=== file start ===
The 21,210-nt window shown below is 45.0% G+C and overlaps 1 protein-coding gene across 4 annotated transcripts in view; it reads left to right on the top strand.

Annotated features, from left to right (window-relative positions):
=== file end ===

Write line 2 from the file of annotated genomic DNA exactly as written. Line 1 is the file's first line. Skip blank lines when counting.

Annotated features, from left to right (window-relative positions):